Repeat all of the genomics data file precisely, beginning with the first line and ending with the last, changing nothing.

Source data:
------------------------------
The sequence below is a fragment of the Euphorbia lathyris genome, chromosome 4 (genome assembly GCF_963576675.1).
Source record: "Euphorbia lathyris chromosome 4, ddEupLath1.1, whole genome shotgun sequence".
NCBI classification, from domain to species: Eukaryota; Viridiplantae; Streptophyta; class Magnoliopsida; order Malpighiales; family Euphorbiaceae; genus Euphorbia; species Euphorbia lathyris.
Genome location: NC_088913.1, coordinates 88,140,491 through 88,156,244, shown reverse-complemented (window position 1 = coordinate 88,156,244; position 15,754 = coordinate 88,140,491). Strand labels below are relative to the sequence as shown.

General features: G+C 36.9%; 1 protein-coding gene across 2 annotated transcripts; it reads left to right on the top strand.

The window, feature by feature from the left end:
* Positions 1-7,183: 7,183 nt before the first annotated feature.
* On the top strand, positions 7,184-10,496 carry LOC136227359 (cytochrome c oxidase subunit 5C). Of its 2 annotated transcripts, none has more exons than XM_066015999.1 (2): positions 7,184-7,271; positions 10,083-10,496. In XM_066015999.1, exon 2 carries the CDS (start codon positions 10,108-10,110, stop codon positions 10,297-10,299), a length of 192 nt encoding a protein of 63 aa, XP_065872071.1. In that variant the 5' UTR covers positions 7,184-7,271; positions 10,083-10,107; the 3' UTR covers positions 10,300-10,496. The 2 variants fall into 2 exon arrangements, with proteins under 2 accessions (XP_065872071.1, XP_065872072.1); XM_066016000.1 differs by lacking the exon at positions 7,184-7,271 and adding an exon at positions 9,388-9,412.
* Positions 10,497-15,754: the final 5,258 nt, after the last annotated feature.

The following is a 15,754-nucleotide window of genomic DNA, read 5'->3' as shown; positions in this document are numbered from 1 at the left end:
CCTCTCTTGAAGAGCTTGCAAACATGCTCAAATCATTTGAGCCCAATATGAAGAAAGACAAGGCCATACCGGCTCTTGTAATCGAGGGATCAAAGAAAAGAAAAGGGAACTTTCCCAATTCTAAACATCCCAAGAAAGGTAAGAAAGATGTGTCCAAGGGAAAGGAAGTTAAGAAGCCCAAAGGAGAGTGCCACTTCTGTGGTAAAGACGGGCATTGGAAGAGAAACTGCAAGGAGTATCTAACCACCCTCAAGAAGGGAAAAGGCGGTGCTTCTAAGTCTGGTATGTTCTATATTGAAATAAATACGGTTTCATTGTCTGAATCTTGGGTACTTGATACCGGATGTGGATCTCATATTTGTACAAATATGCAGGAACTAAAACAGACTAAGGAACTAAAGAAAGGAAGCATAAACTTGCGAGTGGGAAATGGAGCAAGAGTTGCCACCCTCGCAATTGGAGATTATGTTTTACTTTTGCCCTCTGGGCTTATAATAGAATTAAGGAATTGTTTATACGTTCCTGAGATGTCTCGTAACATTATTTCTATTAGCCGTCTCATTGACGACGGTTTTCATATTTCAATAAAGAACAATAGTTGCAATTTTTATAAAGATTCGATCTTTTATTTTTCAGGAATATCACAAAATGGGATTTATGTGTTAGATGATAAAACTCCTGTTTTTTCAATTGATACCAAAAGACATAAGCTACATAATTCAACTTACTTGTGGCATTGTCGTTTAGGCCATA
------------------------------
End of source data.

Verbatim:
The sequence below is a fragment of the Euphorbia lathyris genome, chromosome 4 (genome assembly GCF_963576675.1).
Source record: "Euphorbia lathyris chromosome 4, ddEupLath1.1, whole genome shotgun sequence".
NCBI classification, from domain to species: Eukaryota; Viridiplantae; Streptophyta; class Magnoliopsida; order Malpighiales; family Euphorbiaceae; genus Euphorbia; species Euphorbia lathyris.
Genome location: NC_088913.1, coordinates 88,140,491 through 88,156,244, shown reverse-complemented (window position 1 = coordinate 88,156,244; position 15,754 = coordinate 88,140,491). Strand labels below are relative to the sequence as shown.

General features: G+C 36.9%; 1 protein-coding gene across 2 annotated transcripts; it reads left to right on the top strand.

The window, feature by feature from the left end:
* Positions 1-7,183: 7,183 nt before the first annotated feature.
* On the top strand, positions 7,184-10,496 carry LOC136227359 (cytochrome c oxidase subunit 5C). Of its 2 annotated transcripts, none has more exons than XM_066015999.1 (2): positions 7,184-7,271; positions 10,083-10,496. In XM_066015999.1, exon 2 carries the CDS (start codon positions 10,108-10,110, stop codon positions 10,297-10,299), a length of 192 nt encoding a protein of 63 aa, XP_065872071.1. In that variant the 5' UTR covers positions 7,184-7,271; positions 10,083-10,107; the 3' UTR covers positions 10,300-10,496. The 2 variants fall into 2 exon arrangements, with proteins under 2 accessions (XP_065872071.1, XP_065872072.1); XM_066016000.1 differs by lacking the exon at positions 7,184-7,271 and adding an exon at positions 9,388-9,412.
* Positions 10,497-15,754: the final 5,258 nt, after the last annotated feature.

The following is a 15,754-nucleotide window of genomic DNA, read 5'->3' as shown; positions in this document are numbered from 1 at the left end:
CCTCTCTTGAAGAGCTTGCAAACATGCTCAAATCATTTGAGCCCAATATGAAGAAAGACAAGGCCATACCGGCTCTTGTAATCGAGGGATCAAAGAAAAGAAAAGGGAACTTTCCCAATTCTAAACATCCCAAGAAAGGTAAGAAAGATGTGTCCAAGGGAAAGGAAGTTAAGAAGCCCAAAGGAGAGTGCCACTTCTGTGGTAAAGACGGGCATTGGAAGAGAAACTGCAAGGAGTATCTAACCACCCTCAAGAAGGGAAAAGGCGGTGCTTCTAAGTCTGGTATGTTCTATATTGAAATAAATACGGTTTCATTGTCTGAATCTTGGGTACTTGATACCGGATGTGGATCTCATATTTGTACAAATATGCAGGAACTAAAACAGACTAAGGAACTAAAGAAAGGAAGCATAAACTTGCGAGTGGGAAATGGAGCAAGAGTTGCCACCCTCGCAATTGGAGATTATGTTTTACTTTTGCCCTCTGGGCTTATAATAGAATTAAGGAATTGTTTATACGTTCCTGAGATGTCTCGTAACATTATTTCTATTAGCCGTCTCATTGACGACGGTTTTCATATTTCAATAAAGAACAATAGTTGCAATTTTTATAAAGATTCGATCTTTTATTTTTCAGGAATATCACAAAATGGGATTTATGTGTTAGATGATAAAACTCCTGTTTTTTCAATTGATACCAAAAGACATAAGCTACATAATTCAACTTACTTGTGGCATTGTCGTTTAGGCCATA